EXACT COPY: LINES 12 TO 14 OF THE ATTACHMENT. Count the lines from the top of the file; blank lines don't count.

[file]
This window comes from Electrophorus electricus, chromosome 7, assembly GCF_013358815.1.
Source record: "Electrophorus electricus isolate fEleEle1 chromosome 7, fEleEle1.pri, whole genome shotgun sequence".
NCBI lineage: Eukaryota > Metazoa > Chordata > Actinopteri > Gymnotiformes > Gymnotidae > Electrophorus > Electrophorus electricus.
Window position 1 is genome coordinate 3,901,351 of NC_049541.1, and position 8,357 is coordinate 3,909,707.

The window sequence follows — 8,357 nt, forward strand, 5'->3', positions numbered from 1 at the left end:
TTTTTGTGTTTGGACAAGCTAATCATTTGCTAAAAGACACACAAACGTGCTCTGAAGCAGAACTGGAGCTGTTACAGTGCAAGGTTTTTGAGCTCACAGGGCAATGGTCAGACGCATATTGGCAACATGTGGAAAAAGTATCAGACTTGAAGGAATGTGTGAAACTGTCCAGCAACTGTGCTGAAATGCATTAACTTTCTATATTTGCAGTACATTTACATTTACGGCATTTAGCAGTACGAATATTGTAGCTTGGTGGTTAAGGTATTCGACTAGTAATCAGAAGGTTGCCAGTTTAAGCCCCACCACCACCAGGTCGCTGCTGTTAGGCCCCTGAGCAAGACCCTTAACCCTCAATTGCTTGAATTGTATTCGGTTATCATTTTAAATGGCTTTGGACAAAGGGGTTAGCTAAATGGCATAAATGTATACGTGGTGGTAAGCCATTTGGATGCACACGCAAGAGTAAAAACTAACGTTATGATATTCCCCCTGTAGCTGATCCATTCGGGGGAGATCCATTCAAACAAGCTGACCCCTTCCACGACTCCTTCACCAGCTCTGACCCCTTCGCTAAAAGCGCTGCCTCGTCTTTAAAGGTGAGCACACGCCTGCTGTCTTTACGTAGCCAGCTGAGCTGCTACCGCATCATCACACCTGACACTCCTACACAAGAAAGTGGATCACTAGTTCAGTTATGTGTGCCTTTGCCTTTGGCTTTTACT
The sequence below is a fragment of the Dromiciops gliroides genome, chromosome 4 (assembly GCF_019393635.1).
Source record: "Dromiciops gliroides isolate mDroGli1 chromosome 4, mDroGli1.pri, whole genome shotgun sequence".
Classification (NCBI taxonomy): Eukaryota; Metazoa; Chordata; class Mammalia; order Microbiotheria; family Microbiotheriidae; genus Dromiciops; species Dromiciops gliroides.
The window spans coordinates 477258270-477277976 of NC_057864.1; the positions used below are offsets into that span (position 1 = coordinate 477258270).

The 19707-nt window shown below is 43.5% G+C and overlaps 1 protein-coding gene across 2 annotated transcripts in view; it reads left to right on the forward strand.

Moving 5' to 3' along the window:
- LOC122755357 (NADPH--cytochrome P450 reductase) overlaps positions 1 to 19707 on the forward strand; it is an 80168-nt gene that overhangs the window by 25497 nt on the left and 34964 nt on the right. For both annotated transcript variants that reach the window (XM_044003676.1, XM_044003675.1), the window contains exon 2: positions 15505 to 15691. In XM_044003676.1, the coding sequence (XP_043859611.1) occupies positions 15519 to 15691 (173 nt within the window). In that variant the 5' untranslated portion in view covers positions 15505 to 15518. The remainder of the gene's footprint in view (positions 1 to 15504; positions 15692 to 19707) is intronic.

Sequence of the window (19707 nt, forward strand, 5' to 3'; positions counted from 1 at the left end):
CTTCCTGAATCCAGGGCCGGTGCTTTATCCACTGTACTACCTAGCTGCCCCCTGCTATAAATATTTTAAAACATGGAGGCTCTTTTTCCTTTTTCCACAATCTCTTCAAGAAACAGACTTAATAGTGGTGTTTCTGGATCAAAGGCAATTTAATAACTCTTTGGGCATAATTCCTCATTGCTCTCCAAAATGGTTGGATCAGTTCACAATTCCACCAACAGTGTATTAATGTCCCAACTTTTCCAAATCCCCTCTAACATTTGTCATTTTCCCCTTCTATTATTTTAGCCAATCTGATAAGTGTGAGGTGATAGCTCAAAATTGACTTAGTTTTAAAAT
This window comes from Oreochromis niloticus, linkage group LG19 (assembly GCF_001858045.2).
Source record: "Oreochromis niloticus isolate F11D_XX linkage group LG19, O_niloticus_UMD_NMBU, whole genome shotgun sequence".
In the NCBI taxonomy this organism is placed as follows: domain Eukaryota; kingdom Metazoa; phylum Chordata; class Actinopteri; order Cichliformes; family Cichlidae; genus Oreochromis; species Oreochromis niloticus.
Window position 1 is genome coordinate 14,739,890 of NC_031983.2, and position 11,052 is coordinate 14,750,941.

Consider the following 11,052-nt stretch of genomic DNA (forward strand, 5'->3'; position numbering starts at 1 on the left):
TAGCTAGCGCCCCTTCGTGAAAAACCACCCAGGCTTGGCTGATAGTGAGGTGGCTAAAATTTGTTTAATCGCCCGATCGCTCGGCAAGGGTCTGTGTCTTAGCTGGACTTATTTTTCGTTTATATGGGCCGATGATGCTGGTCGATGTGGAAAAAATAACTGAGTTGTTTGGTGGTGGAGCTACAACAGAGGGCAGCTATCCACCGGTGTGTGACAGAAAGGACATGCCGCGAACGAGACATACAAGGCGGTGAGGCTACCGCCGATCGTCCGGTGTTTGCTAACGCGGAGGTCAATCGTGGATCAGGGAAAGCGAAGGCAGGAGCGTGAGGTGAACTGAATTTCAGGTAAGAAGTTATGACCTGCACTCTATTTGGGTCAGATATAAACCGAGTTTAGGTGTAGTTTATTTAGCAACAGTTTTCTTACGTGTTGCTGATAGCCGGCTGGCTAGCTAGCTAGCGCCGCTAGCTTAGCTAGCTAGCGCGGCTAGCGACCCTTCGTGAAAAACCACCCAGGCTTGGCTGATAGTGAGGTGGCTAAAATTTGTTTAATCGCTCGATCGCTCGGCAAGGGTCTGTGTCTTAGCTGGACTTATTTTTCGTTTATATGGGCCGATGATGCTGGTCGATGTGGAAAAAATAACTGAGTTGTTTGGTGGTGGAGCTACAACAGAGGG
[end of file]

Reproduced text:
Moving 5' to 3' along the window:
- LOC122755357 (NADPH--cytochrome P450 reductase) overlaps positions 1 to 19707 on the forward strand; it is an 80168-nt gene that overhangs the window by 25497 nt on the left and 34964 nt on the right. For both annotated transcript variants that reach the window (XM_044003676.1, XM_044003675.1), the window contains exon 2: positions 15505 to 15691. In XM_044003676.1, the coding sequence (XP_043859611.1) occupies positions 15519 to 15691 (173 nt within the window). In that variant the 5' untranslated portion in view covers positions 15505 to 15518. The remainder of the gene's footprint in view (positions 1 to 15504; positions 15692 to 19707) is intronic.

Sequence of the window (19707 nt, forward strand, 5' to 3'; positions counted from 1 at the left end):